IF the tape was recorded in Clatterbridge Hospital then the surroundings may be subconsciously influencing George's choice of songs. You can almost picture him and his Dad sat at the side of a big brass (hospital) bed** on which his divine Mother lies, especially when his next, clearly improvised song seems to be offering Louise some words of encouragement to get out of there: 

Get off your bed pan, you lazy bugger,

Get off your bed pan, and get home,
Get off your bed pan, you lazy bugg-er
'cause there's cookin' and cleanin' at home
Get out of Clatterbrige, you lazy bugger...

... and then the tape cuts into some dead air before we return to George, now performing Elvis Presley's 'We're Gonna Move' which again has lyrics indicating he wants his Mum out of there ('there's a crack in this old ceiling, we're gonna move to a better home'). Perhaps they're in a part of the hospital that was formerly one of the old workhouse buildings.

We then hear what might be one of the highlights of the tape if it's ever released in full, a well sung and played version of Bob Dylan's 'Mr Tambourine Man'. I would have liked to hear more to see whether he's performing Dylan or the Byrds' arrangement.       

Finally we have another edit and George is performing 'Long Long Long' before the tape cuts for the last time.

Sadly Louise was unable to beat this terrible disease and passed away on 7 July 1970 aged 59 years old.***

The 50th anniversary edition of George's triple album was due to get the deluxe reissue at the end of 2020 but like so many projects planned for last year it was delayed, presumably due to the current pandemic. The cassette of George singing to his parents was described on YouTube as a leak from the All Things Must Pass 2021 Box set. But was this particular tape ever under consideration? I'd be surprised.

I'm one of those fans who likes to hear new tapes of George singing anything, and especially songs I've never heard which is why I enjoyed the Early Takes: Volume 1 album in 2012. IF the performances on this cassette tape are as complete as the person behind Beatles Leaks says they are then I'm sure some of the songs could be cleaned up and released in some form, and I'd certainly enjoy listening to them. 

However, the circumstances behind the existence of this tape trouble me. This is clearly NOT a tape that was intended for public consumption when was recorded. 

In it's current, unedited form this is a highly personal tape recording during of one of George's private visits to see his ailing mother and listening to it with the dialogue intact between the songs I can't help but feel like I'm eavesdropping on what was undoubtedly an emotional time for the Harrison family.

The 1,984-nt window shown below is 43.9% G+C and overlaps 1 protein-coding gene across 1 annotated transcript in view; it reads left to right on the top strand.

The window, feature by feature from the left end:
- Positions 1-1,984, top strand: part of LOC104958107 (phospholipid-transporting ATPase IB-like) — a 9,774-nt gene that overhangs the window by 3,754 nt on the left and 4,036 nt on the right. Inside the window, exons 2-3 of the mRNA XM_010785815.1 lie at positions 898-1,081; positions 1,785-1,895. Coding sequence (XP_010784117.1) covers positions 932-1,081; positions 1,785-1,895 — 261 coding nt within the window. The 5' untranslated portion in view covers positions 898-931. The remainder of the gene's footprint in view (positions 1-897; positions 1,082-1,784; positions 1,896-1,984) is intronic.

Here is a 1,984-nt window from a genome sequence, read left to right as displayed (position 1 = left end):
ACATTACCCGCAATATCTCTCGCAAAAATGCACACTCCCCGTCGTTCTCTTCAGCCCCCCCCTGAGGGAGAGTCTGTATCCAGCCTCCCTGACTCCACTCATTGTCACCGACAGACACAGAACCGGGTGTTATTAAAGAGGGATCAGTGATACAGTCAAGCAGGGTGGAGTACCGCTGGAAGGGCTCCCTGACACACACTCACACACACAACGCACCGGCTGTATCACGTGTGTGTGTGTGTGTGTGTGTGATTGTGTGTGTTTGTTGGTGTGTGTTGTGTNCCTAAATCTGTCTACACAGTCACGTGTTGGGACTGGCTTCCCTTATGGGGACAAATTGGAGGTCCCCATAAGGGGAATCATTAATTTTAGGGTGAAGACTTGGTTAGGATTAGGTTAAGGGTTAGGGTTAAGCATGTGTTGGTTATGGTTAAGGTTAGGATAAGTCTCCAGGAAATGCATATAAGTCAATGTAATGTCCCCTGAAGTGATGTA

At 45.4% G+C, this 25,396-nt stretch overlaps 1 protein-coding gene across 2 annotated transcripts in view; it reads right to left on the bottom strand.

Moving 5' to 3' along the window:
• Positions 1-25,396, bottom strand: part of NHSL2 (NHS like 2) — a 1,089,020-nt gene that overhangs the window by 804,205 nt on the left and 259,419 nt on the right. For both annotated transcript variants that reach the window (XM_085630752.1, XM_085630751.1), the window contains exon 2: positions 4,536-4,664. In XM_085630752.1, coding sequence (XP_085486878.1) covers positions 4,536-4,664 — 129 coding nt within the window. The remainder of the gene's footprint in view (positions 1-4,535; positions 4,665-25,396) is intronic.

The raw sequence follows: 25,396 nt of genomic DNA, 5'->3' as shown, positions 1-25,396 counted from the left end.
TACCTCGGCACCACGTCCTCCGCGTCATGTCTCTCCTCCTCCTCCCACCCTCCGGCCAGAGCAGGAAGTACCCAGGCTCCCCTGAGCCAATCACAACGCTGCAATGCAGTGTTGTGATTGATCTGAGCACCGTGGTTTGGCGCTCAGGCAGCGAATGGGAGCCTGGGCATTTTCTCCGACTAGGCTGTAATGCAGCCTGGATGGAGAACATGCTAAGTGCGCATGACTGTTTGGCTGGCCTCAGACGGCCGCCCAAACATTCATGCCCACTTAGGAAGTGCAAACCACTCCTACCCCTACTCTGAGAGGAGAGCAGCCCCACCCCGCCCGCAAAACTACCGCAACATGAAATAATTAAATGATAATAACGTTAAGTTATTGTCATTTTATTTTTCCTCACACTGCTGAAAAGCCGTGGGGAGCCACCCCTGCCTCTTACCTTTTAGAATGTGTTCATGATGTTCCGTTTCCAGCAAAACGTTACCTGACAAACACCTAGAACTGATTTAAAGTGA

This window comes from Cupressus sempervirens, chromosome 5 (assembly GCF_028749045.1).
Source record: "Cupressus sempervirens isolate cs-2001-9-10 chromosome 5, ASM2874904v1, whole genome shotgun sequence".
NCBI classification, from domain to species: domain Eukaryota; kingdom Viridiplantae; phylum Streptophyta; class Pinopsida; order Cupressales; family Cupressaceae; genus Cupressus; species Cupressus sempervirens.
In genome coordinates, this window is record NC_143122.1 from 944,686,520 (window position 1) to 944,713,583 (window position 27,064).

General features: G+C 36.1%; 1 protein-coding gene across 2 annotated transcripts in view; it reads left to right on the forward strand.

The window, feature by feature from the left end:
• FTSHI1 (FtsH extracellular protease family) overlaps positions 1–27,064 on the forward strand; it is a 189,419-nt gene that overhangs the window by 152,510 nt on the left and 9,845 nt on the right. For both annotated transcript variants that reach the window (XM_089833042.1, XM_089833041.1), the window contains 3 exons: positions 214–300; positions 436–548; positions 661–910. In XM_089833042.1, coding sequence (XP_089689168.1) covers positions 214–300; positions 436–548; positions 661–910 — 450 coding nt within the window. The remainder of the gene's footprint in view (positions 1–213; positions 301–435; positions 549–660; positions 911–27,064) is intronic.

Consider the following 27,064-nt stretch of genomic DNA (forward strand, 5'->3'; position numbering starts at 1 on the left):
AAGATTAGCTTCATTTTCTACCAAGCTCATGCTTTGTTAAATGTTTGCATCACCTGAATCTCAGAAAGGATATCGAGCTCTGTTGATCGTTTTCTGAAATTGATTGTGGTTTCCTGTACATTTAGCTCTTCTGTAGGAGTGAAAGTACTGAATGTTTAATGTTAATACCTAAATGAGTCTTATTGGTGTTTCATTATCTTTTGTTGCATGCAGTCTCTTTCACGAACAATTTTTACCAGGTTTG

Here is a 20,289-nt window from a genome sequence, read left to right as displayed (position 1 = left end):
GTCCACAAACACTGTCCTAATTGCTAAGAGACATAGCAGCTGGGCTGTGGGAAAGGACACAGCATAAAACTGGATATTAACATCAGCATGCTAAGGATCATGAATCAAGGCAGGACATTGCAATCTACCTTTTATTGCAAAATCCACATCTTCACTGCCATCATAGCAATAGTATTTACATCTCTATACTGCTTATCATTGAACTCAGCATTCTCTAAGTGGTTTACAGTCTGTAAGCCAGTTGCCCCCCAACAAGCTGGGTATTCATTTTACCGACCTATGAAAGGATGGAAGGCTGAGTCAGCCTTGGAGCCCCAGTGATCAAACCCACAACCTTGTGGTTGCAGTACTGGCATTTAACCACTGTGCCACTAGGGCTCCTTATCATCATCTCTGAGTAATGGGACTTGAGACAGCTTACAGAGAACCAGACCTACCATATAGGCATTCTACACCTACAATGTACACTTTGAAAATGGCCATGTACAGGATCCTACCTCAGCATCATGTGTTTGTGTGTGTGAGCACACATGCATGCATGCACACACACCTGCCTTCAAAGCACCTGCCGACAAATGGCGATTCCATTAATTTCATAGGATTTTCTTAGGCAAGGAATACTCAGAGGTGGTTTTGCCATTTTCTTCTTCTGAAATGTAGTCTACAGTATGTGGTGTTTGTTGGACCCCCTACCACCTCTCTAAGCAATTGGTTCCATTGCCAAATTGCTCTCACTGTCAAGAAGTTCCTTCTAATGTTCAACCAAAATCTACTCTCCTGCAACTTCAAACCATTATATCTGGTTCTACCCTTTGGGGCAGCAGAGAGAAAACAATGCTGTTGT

I am surprised that such a personal tape would be handed over to those responsible for compiling new material for release. I had reasoned that it was more likely the cassette was stolen from the Harrison's at some point and found its way to bootleggers who are using the delayed 'All Things Must Pass' box set to drum up interest but other scholars and collectors have been in touch to advise that this tape first appeared on the legitimate allmusic site where there was a recent copyright dump of around 100 'All Things Must Pass' tracks which we must assume were put there to secure their legal ownership ahead of their appearance on the now delayed box set. I have been informed in the comments below that the cassette audio has been registered with the YouTube copyright ID, suggesting that the Harrison family have the tape under consideration for release, or are aware that the tape has fallen into the wrong hands and simply want to infer their own legal rights to the material.    

When I Iast checked YouTube today the link to the audio had already been removed.


* Behind That Locked Door (c) George Harrison

** a lyric from Lay Lady Lay (Dylan)
*** Ringo's 30th birthday, Jim McCartney's 68th birthday

Thanks to Dan Matovina for suggesting the conversation George was having about giving away money tied in with the themes of the film 'The Magic Christian'. In the context of the preceding discussion that suggestion makes perfect sense. 

Wednesday, 9 December 2020

The Inner Light


'Mendips', 251 Menlove Avenue on the evening of 8 December 2020.

Since 2006 the National Trust's custodians Sylvia and Colin Hall have marked the anniversary by leaving the light on in John's bedroom all night.

A lovely, simple gesture.

Friday, 4 December 2020

Buddies, Pals and Mates

19 December 1965 - Sunday Mirror - London, London, England

The Beatles talk about their bezzie mates from Liverpool, with a young Annie Nightingale

Tuesday, 1 December 2020

Brother Michael, Auntie Jin